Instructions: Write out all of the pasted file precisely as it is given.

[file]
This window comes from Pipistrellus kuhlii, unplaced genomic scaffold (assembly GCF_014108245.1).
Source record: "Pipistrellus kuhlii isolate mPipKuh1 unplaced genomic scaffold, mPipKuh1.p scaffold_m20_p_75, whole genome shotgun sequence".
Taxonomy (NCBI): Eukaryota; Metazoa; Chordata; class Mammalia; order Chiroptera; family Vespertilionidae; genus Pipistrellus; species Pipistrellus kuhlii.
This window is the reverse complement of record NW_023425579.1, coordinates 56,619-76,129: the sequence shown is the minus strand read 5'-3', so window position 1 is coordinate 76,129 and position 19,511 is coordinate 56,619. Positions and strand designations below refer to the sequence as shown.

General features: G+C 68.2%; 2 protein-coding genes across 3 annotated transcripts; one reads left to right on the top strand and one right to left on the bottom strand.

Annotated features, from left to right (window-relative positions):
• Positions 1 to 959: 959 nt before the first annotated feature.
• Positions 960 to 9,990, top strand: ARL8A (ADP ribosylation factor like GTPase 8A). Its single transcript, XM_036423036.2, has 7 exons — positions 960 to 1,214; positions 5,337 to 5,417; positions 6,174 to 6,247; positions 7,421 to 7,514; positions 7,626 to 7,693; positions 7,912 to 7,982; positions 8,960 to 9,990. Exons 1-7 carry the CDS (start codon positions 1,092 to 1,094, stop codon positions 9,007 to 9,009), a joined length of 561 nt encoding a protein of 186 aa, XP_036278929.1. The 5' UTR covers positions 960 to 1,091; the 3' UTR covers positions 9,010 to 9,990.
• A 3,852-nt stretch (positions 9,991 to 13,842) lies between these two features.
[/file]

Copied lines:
This window comes from Pipistrellus kuhlii, unplaced genomic scaffold (assembly GCF_014108245.1).
Source record: "Pipistrellus kuhlii isolate mPipKuh1 unplaced genomic scaffold, mPipKuh1.p scaffold_m20_p_75, whole genome shotgun sequence".
Taxonomy (NCBI): Eukaryota; Metazoa; Chordata; class Mammalia; order Chiroptera; family Vespertilionidae; genus Pipistrellus; species Pipistrellus kuhlii.
This window is the reverse complement of record NW_023425579.1, coordinates 56,619-76,129: the sequence shown is the minus strand read 5'-3', so window position 1 is coordinate 76,129 and position 19,511 is coordinate 56,619. Positions and strand designations below refer to the sequence as shown.

General features: G+C 68.2%; 2 protein-coding genes across 3 annotated transcripts; one reads left to right on the top strand and one right to left on the bottom strand.

Annotated features, from left to right (window-relative positions):
• Positions 1 to 959: 959 nt before the first annotated feature.
• Positions 960 to 9,990, top strand: ARL8A (ADP ribosylation factor like GTPase 8A). Its single transcript, XM_036423036.2, has 7 exons — positions 960 to 1,214; positions 5,337 to 5,417; positions 6,174 to 6,247; positions 7,421 to 7,514; positions 7,626 to 7,693; positions 7,912 to 7,982; positions 8,960 to 9,990. Exons 1-7 carry the CDS (start codon positions 1,092 to 1,094, stop codon positions 9,007 to 9,009), a joined length of 561 nt encoding a protein of 186 aa, XP_036278929.1. The 5' UTR covers positions 960 to 1,091; the 3' UTR covers positions 9,010 to 9,990.
• A 3,852-nt stretch (positions 9,991 to 13,842) lies between these two features.